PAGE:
Patna: The inimitable voice that once said ‘khamosh’ to all opponents of the BJP is now up against the saffron party itself. The electoral battle has taken an interesting twist in Patna Sahib Lok Sabha seat, where two political heavyweights — Shatrughan Sinha and Ravi Shankar Prasad — who once worked for the same party, will now take on each other as arch-rivals.
The seat has been the BJP’s stronghold since it came into being in 2009 after delimitation, but now, the party faces a tough challenge from popular Bollywood actor and sitting parliamentarian Shatrughan Sinha, who will contest this time as a grand alliance-backed Congress candidate.
Sinha, who had served the BJP for close to three decades, has been winning the seat for the past two terms. Till the previous Lok Sabha election, the BJP had used him as its trump card, employing him both as a candidate as well as the party’s star campaigner, owing to his huge fan following across caste and religious lines.
In the last Lok Sabha polls, Sinha had won the election by a huge margin of over 2.65 lakh votes, defeating Congress candidate Kunal Singh, also a Bhojpuri film actor.
Although Union law minister Prasad hails from Patna, political observers doubt his credentials, because he has never contested elections in the past, and has no mass support base.
The Patna Sahib seat is dominated by about 4 lakh upper caste Kayastha voters, and both the candidates come from this caste. The more these votes are split, the less will be Prasad’s chances of winning, say political experts.
“Sinha is comparatively more popular than the BJP candidate, has been touring his constituency, has experience to face voters and more importantly, he will get the sympathy votes for being denied a ticket despite having been associated with the party since its early days,” feels social scientist Sachindra Narayan, a former professor with Patna-based AN Sinha Institute of Social Studies.
Sinha’s political future now depends on the support of the Yadavs, Muslims, Dalits, Kushwahas, and the community of boatmen, apart from people from his caste who see him as their role model.
The BJP candidate, on the other hand, has nothing to cheer about. He banks on the support of the upper castes, Kurmis and Dalits, but votes from his own caste may be split. Battling hard to win the support of the masses, he is now focusing on “development” issues.
“Development has been reduced to a mere poll slogan now. I don’t think it will work,” opines Narayan.
The prestige attached to this seat is underlined from the fact that the BJP-led NDA held a joint rally in Patna last month, in which Prime Minister Narendra Modi and Bihar chief minister Nitish Kumar shared the dais. Although the idea was to charge up the voters ahead of the Lok Sabha elections, the relatively thin crowd at the rally has hugely worried the top leadership. The NDA had hired 17 trains, 8,000 buses and about 15,000 cars to fetch people to the rally venue from all parts of the state.
The second revolt in BJP
That is not the lone worry. Prasad also faces a revolt from his party colleague and Rajya Sabha member RK Sinha, who was eyeing this seat.
The rivalry between the two parliamentarians has turned so bitter that the BJP nominee was greeted with black flags and angry protests by the supporters of Sinha at the Patna airport on 26 March. This had led to a pitched battle, in which Sinha's supporters were severely beaten up the rival group. The All India Kayastha community had expressed its solidarity with RK Sinha after the incident.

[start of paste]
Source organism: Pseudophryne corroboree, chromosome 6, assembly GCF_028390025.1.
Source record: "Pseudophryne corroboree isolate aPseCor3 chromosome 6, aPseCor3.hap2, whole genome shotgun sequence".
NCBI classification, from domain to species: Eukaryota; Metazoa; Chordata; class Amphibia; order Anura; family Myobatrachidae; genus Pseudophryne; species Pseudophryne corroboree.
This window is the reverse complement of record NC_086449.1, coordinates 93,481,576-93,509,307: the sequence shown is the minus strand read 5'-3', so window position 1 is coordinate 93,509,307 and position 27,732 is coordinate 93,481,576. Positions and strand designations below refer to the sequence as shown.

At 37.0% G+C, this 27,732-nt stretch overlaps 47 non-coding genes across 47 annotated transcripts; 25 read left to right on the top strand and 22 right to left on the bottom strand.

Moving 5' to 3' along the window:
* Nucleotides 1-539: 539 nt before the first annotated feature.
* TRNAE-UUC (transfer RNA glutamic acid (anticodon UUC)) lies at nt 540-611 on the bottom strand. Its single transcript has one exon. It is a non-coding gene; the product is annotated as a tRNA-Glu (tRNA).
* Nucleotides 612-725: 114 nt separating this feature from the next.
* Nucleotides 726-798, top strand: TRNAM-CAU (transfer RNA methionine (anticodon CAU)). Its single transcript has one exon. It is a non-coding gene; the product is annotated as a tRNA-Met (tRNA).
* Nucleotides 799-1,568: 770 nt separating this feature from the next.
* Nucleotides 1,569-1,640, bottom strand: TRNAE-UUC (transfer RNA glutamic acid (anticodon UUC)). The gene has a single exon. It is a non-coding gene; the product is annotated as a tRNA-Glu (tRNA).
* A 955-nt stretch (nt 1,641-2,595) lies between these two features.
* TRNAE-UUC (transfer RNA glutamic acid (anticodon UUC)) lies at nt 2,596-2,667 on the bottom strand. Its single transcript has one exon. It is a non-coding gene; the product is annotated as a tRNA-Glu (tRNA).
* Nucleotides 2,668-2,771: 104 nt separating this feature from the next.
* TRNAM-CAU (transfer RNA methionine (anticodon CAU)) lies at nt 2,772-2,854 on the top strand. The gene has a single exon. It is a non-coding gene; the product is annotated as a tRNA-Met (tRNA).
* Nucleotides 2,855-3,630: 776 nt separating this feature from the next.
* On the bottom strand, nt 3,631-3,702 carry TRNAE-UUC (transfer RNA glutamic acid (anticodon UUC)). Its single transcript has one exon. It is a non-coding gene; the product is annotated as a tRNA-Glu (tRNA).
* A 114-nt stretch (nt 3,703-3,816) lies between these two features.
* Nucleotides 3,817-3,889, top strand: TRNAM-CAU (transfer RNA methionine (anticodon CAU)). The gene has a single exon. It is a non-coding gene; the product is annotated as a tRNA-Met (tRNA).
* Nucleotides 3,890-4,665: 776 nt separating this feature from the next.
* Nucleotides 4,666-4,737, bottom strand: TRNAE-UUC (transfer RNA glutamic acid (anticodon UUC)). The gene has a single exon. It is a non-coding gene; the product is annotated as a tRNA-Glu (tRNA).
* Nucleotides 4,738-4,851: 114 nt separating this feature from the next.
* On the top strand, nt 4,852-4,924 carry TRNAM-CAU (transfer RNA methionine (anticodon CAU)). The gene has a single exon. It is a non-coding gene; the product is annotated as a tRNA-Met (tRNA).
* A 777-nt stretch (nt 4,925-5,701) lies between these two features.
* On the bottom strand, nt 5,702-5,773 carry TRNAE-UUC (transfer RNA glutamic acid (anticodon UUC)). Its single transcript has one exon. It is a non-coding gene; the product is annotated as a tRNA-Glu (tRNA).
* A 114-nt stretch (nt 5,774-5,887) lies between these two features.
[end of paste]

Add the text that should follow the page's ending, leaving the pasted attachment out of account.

Prasad is accused of being a “rank outsider” and of having devoted more time to Delhi politics, but he denies the charge. “Patna is my city. I was born there, studied there, became a lawyer. Even though I have been working at the national level, I have a deep bond with the city,” asserted the BJP leader.
On the other hand, the only controversy that Shatrughan Sinha has been involved in is his relationship with Narendra Modi. He has taken several potshots at the prime minister, but his clout can be gauged from the fact that the party leadership did not dare to act against him for his indiscipline, while it was quick to act against Kirti Jha Azad, another BJP rebel who has now joined the Congress.
Rajiv Kumar, 47, a voter from the Patel Nagar locality, said, “I never saw Shatrughan Sinha in my constituency, but he is my hero. He has raised issues relating to the youth, common people, farmers, demonetisation, etc. On the other hand, the BJP candidate is trying to politicise the Indian army.”
He said the BJP leadership should have taken note of issues raised by Sinha in public, given the fact that he was one of the oldest members of the party.
Sinha had made a formal entry into the BJP way back in 1992 when he contested against his Bollywood friend and Congress candidate Rajesh Khanna in the bypolls to New Delhi Lok Sabha seat in 1992. After losing by more than 25,000 votes, Sinha had later said that the “biggest regret in his life” was to contest elections against his friend Khanna. He could never rebuild the friendship with him.
Sinha had rebelled against the BJP apparently after he was not inducted into Modi’s Cabinet. He had questioned the inclusion of a “TV actress and wakil babu (Mr Lawyer)” in the Cabinet without any prior experience, in an oblique reference to Smriti Irani and Arun Jaitley.
It would be a miracle if the BJP is able to wrest the seat from Sinha.
(The author is a Patna-based freelance writer and a member of 101Reporters.com)
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Updated Date: Apr 06, 2019 21:48:31 IST